‘Dark Steps’ by Martin Pond

-Reviewed by Ian Chung- As a reviewer, I always find it exciting to re-encounter a writer’s work in a different context. In this case, my first introduction to Martin Pond’s work was back when I reviewed Unthank Books’ Unthology 1 back in April, which includes the subtly disquieting ‘Waiting Room’, here positioned as the first…

The Leeds Writers Circle Anthology 2011

-Reviewed by Nick Sweeney- The Leeds Writers Circle Anthology is a collection of poetry and prose, memoir, fiction and non-fiction. All of the works feature Leeds and its environs. There are obvious pitfalls in such an undertaking, and the pieces that work best show Leeds without bias, without sentimentality, and with a certain humour. I…

Five Dials #21

-Reviewed by Barry Tench- Five dials is a downloadable PDF literary journal from Hamish Hamilton and your first impression of this worthy publication will probably be that it is beautifully presented. Let me warn you, however, that if you intend to print it out it’s a good idea to get an extra black ink cartridge…

Bang Said the Gun @ The Roebuck 03/11/11

-Reviewed by James Webster- I had pretty high expectations for Bang Said the Gun. I’d heard nothing but good about the event and the Bang team had only just won the ‘Page Match’ championship belt and I’m happy to say it exceeded even my high expectations. What’s so special about it? Well, as host Dan Cockrill…

‘The Art of Wiring’

-Reviewed by Rosie Breese- The Art of Wiring is published by Costa-prize-winning poet Christopher Reid’s imprint Ondt & Gracehoper. Inside, elegantly laid out, is the work of six poets, including Reid himself, whose work is as varied as it is hard-hitting. Life’s ‘wiring’ is exposed by each poet’s intense focus on the connections between the…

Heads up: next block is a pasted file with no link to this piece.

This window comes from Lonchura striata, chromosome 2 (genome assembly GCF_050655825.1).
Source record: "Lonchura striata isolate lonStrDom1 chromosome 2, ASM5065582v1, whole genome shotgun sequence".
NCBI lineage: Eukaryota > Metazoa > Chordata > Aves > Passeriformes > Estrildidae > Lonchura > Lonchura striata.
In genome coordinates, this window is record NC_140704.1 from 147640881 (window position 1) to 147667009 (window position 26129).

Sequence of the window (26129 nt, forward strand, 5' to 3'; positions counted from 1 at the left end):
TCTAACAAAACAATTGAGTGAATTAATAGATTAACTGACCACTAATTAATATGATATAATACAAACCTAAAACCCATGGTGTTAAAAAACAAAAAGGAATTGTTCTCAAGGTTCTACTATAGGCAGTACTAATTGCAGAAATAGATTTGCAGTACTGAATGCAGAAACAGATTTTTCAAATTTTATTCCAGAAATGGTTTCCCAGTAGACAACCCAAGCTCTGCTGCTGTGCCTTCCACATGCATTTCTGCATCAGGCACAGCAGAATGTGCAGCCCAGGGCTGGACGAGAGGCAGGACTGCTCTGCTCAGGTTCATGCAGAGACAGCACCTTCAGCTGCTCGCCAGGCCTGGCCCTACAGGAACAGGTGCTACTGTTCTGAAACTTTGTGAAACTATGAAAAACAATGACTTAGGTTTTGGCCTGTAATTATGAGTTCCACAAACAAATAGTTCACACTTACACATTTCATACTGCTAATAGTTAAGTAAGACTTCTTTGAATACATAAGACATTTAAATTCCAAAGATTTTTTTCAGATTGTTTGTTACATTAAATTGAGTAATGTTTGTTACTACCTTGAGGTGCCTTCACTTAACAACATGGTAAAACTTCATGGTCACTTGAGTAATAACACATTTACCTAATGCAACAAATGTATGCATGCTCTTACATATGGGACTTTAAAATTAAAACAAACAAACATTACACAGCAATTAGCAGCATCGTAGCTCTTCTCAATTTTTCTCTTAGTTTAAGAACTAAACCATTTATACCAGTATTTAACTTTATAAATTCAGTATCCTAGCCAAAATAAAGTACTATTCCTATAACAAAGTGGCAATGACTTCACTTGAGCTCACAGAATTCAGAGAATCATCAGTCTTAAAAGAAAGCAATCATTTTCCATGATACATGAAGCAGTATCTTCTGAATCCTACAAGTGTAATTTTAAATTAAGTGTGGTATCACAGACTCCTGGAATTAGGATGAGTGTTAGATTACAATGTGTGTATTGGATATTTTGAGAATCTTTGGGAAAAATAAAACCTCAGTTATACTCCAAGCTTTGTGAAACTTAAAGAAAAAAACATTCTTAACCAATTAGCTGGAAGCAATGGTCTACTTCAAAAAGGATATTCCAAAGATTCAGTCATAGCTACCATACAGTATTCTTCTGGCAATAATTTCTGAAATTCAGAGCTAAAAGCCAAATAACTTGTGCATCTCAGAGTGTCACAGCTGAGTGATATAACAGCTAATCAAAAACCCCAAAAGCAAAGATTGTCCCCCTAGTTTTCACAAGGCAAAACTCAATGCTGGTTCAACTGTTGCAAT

‘Talismanic Contact’ by Andrew Nightingale

-Reviewed by Claire Trevien- When handing out various The Knives Forks and Spoons Press pamphlets to reviewers there was one that everyone automatically had a negative reaction to: Andrew Nightingale’s Talismanic Contact. It’s not a surprising reaction, the pamphlet consists of six figures that, at first glance appear to be gibberish. Beautiful gibberish of course: these…

‘Sullom Hill’ by Christopher Kenworthy

-Reviewed by Elinor Walpole- Sullom Hill is another discomforting tale from Nightjar Press (this one written by Christopher Kenworthy) featuring a young and impressionable narrator who reveals the pecking order in the social structure of small-town teenagers’ friendship. With vivid description that is almost grotesque at times, and a tangible sense of guilt and responsibility,…

‘Remains’ by G. A. Pickin

-Reviewed by Elinor Walpole- Pickin’s Remains is a tale of a walker (and a very particular type of walker at that- the protagonist is keen not to be associated with the middle class ‘Walking Business’) who, to his shame, loses his way. Opening with the warning from the third person narrator ‘He had set out…